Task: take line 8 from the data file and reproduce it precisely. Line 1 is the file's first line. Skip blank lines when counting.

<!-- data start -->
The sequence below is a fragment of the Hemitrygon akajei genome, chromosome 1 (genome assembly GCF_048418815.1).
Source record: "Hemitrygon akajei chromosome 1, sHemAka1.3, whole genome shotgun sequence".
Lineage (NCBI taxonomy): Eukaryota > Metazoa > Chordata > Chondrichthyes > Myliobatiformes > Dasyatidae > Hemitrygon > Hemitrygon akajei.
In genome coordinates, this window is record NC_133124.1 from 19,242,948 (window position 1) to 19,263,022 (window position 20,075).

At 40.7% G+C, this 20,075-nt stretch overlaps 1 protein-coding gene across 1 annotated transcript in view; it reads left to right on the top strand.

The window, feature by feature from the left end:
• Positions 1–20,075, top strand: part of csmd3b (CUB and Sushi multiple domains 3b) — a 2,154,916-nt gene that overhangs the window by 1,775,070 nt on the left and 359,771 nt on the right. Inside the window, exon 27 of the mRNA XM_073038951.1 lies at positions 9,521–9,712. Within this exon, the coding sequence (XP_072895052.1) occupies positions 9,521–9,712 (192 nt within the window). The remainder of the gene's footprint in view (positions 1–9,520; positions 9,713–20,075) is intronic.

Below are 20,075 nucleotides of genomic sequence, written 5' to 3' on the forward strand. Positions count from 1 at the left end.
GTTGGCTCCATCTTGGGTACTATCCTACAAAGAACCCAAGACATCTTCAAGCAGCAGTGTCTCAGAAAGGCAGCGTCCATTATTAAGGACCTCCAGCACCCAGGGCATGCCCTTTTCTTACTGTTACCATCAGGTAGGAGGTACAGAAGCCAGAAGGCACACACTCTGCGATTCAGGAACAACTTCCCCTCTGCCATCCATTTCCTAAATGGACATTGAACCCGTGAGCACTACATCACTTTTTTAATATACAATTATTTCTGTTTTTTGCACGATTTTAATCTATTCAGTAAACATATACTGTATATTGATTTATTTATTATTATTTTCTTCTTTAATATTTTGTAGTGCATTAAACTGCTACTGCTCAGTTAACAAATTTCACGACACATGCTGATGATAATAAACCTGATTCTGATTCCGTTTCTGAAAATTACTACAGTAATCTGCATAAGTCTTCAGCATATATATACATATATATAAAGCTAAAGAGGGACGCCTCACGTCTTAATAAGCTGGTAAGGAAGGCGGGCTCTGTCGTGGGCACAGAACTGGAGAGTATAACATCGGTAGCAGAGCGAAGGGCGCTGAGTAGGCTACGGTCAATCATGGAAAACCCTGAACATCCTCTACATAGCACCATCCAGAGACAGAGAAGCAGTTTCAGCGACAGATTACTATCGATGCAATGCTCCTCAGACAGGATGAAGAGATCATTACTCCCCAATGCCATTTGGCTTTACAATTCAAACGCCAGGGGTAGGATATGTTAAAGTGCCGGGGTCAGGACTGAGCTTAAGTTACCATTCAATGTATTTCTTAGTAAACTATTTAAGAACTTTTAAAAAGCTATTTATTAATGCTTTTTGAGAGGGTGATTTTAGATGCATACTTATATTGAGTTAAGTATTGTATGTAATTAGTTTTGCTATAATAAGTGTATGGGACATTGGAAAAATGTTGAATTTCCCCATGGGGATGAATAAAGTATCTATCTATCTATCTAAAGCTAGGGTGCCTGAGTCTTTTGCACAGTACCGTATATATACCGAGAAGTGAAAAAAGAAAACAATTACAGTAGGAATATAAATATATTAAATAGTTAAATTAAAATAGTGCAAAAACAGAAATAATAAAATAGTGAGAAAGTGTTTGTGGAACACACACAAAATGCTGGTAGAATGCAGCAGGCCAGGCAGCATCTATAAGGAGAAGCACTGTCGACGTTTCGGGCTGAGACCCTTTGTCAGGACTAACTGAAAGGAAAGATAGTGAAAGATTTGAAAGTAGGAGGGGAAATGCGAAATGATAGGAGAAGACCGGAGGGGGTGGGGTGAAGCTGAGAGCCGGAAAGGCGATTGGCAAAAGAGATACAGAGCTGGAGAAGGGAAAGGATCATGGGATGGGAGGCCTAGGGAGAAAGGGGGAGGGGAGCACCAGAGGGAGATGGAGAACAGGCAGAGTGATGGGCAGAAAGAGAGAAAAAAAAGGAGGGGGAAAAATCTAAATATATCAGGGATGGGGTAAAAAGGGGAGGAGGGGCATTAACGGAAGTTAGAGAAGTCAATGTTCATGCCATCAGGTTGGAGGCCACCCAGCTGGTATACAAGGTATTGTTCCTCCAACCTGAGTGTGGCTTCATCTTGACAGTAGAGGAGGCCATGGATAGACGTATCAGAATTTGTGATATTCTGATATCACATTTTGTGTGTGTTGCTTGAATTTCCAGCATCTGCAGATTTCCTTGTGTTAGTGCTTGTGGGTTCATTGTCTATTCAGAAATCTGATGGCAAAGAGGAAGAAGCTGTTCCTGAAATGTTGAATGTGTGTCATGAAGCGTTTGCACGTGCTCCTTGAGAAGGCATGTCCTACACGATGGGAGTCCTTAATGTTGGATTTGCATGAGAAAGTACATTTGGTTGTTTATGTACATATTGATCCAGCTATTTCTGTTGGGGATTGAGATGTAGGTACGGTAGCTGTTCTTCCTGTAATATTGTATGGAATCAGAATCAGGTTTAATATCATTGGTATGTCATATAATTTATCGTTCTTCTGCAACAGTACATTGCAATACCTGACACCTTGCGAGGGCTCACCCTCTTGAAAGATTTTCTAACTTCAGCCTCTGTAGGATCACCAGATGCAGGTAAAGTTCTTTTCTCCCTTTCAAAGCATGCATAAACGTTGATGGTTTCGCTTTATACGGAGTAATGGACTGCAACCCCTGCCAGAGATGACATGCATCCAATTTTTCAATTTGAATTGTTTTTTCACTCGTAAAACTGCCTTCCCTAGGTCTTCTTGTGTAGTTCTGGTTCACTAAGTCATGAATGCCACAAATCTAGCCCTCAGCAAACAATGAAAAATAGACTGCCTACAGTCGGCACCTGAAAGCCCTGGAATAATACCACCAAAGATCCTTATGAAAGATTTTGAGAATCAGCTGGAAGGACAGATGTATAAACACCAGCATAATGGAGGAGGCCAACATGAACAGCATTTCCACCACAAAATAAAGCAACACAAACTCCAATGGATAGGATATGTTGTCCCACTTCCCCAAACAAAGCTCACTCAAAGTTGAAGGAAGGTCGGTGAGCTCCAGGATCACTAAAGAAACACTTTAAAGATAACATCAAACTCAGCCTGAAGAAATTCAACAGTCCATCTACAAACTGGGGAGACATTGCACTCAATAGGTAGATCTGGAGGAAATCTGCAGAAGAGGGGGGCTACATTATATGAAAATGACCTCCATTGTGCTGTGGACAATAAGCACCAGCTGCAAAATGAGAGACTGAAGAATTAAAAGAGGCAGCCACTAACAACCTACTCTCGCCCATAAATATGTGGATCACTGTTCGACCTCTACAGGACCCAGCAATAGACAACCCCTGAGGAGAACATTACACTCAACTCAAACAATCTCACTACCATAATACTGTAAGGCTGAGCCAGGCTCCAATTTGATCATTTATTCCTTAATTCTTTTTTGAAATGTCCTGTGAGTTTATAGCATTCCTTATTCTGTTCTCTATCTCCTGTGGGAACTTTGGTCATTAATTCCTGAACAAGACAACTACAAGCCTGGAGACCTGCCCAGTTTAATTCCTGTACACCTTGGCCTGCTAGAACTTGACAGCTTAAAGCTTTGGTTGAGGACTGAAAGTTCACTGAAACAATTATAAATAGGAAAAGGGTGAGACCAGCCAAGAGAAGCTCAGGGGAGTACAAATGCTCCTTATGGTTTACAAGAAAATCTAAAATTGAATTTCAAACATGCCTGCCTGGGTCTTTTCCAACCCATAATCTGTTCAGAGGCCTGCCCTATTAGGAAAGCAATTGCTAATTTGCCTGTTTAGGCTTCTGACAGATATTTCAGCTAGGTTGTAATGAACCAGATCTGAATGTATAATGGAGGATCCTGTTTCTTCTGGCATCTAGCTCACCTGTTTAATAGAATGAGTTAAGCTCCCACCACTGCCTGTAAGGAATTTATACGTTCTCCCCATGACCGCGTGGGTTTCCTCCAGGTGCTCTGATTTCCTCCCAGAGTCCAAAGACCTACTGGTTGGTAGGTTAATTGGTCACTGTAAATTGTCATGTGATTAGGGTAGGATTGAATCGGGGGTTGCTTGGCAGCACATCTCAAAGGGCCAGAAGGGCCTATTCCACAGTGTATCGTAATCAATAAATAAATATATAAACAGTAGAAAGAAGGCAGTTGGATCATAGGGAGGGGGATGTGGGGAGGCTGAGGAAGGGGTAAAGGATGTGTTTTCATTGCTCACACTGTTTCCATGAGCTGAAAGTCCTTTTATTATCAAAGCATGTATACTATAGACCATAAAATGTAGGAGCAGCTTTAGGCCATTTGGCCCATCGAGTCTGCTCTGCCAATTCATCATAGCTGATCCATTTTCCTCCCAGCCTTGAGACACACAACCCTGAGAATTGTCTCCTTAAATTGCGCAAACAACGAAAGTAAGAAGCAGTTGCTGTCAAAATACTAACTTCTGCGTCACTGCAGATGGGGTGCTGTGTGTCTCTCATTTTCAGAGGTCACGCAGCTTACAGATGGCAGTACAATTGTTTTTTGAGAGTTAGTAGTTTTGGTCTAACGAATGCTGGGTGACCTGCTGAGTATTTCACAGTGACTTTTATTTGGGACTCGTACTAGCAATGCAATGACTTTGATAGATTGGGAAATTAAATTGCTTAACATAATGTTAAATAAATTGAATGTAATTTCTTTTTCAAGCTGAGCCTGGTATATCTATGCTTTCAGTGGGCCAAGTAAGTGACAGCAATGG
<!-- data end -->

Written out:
Below are 20,075 nucleotides of genomic sequence, written 5' to 3' on the forward strand. Positions count from 1 at the left end.